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and great alterations made, as is generally the case when new sovereigns invade and take a kingdom. The divine oracles inform us that upon the ascension of Christ a law was to proceed from him : “ Hearken unto me, my people; and give ear unto me, O my

nation: for a law shall proceed from me, and I will make my judgment to rest for a light of the people.” Charity is a branch of this law which was to be given forth by the Son of God when he was exalted and glorified in human nature. Milton perceived something of this, but he does not describe it so as the scriptures do; but what he says upon it is right:

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Only add
Deeds to thy knowledge answerable; add faith,
Add virtue, patience, temperance, add love,
By name to come called charity, the soul
Of all the rest ; then wilt thou not be loath
To leave this paradise, but shall possess
A paradise within thee, happier far.

The law which came forth from Christ hatlı two branches :

1. Faith. Christ is the author and finisher of faith, Heb. xii. 2. This is one branch of his


2. The other branch is charity. “A new commandment I give unto you,

That ye love one another; as I have loved you, that ye also love one another. By this shall all men know that ye are my disciples, if ye have love one to another.” This is called a new commandment, which makes that of the former covenant old. The old com,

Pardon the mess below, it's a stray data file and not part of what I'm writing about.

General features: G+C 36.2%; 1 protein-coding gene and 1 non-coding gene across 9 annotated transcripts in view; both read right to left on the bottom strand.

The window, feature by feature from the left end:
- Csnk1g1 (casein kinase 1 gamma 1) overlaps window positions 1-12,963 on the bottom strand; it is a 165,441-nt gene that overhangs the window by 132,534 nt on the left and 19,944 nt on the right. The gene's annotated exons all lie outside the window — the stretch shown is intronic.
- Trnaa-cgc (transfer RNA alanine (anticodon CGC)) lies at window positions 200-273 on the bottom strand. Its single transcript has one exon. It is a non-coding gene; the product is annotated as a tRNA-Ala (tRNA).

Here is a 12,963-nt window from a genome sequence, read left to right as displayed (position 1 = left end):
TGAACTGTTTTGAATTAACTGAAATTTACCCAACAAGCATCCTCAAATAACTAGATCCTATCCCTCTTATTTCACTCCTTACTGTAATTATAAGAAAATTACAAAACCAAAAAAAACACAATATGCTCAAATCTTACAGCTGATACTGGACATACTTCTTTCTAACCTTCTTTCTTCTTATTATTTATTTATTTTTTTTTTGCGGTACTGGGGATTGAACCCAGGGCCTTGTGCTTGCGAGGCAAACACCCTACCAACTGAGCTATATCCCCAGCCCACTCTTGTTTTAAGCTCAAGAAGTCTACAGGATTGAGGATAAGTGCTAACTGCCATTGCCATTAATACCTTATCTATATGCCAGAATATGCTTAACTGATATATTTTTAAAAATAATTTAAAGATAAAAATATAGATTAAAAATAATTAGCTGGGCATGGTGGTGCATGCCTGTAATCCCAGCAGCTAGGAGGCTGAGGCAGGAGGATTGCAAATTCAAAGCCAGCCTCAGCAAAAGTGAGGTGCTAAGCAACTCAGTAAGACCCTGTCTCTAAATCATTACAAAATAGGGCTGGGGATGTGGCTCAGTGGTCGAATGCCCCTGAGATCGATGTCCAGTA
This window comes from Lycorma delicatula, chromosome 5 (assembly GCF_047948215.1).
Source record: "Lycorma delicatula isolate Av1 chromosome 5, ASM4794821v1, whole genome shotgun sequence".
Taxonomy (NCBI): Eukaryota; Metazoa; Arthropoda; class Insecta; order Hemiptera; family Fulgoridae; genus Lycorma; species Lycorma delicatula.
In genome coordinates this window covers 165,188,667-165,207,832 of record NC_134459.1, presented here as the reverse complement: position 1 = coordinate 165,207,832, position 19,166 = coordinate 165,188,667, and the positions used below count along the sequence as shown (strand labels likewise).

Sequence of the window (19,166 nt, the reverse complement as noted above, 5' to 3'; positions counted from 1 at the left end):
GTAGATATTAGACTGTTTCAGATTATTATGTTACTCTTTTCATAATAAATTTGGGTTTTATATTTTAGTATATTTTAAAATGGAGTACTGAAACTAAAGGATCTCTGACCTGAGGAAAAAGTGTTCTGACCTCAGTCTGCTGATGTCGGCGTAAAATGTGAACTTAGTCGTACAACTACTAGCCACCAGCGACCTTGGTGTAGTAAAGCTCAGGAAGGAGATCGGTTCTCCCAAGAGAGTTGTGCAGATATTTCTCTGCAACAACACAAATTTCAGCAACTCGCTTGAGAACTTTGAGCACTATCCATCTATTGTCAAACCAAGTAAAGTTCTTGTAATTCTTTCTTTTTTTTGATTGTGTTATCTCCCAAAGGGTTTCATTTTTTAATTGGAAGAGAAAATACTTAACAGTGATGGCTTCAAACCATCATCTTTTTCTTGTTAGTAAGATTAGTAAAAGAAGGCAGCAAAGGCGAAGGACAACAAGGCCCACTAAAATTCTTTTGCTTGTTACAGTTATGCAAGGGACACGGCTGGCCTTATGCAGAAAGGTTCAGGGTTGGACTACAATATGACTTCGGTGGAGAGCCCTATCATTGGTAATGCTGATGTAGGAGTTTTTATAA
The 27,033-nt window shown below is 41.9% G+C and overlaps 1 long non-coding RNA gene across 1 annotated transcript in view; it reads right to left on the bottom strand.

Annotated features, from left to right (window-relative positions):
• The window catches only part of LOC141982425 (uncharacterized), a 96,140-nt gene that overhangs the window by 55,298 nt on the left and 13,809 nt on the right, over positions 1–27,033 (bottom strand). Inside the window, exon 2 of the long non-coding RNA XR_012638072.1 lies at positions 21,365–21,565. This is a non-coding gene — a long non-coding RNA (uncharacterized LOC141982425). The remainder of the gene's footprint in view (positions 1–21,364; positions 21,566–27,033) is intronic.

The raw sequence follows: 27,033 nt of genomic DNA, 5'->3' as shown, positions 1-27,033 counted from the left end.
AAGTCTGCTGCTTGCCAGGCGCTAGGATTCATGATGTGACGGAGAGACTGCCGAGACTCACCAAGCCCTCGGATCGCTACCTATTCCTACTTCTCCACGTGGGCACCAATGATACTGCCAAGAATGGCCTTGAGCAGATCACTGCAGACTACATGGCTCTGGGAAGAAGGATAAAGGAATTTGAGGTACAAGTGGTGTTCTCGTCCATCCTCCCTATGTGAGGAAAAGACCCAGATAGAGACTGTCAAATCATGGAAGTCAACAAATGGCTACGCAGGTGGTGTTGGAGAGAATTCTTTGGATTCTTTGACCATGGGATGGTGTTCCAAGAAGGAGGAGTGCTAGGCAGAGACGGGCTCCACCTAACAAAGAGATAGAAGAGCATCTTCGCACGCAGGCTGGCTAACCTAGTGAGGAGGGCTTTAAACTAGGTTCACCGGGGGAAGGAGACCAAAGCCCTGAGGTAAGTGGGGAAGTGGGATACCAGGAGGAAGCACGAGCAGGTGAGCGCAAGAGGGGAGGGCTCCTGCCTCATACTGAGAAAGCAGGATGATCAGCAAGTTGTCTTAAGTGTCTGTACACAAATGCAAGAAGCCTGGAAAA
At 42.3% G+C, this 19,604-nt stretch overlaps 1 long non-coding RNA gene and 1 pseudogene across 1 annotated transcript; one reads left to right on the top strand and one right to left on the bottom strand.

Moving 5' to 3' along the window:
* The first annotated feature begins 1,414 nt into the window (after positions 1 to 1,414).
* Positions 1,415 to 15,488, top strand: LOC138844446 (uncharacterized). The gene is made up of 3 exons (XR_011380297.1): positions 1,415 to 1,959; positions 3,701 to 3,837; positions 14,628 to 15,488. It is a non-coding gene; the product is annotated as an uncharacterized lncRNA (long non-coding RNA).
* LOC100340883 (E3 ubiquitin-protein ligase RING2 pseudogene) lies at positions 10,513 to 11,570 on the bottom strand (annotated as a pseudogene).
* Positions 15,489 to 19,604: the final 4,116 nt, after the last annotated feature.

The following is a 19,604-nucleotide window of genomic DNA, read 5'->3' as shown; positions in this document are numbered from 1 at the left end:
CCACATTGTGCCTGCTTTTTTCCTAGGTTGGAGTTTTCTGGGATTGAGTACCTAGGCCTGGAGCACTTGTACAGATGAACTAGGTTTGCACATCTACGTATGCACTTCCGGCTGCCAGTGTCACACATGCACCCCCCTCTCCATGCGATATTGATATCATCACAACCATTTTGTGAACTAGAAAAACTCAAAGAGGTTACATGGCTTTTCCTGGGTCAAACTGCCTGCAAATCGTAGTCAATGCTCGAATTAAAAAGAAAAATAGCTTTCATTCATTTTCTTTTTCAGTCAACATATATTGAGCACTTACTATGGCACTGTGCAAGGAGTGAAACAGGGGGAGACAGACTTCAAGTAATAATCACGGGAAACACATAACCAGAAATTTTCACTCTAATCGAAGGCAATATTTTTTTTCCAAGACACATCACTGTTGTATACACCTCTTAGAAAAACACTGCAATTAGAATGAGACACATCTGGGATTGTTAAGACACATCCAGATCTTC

mandment respects the neighbour, “Thou shalt love thy neighbour as thyself;" but this respects the children of God; it is, that ye love one another. The old commandment is, “ Thou shalt love thy neighbour as thyself;" but this new commandment goes further, Thou shalt love one another, as I have loved you; which John explains, “Hereby perceive we the love of God, because he laid down his life for us: and we ought to lay down our lives for the brethren.” Now Christ displayed his greatest love in dying for us: s Greater love hath no man than this, that a man lay down his life for his friends;" and greater charity hath no saint than this, to lay down, as Paul did, his life for the brethren, when he said, “Yea, and if I be offered upon the sacrifice and service of your faith, I joy and rejoice with

I observed before that the law of Christ hath two branches, faith and love; and to this John agrees: “And this is his commandment, That we sliould believe on the name of his Son Jesus Christ, and love one another, as he gave us commandment. And he that keepeth his commandments dwelleth in him, and he in him.” Paul says the same: "For in Jesus Christ neither circumcision availeth any thing, nor uncircumcision; but faith which worķeth by love.” This is the law that came by Christ, and this the Spirit writes in the hearts of all believers; and this work of the Spirit includes every law in the book of God; and this is the law that Paul means, and no other, when he

you all.

says, “For the law of the Spirit of life in Christ Jesus hath made me free from the law of sin and death.”

When Christ gave commandment that his gospel should be preached to all nations for the obedience of faith, the end that Christ aimed at in that command is accomplished in every soul where this law of faith, which worketh by love, comes: “ Now the end of the commandment is charity, out of a pure heart, and of a good conscience, and of faith unfeigned.”

Having discovered the fountain of charity, which is God, and the channel of charity in which it flows, namely, Christ the mediator; and that it belongs to the law of the Messiah, and is inscribed in the hearts of all the saints by the Holy Ghost; I shall now treat of the objects of it; That is, I shall inquire who are the proper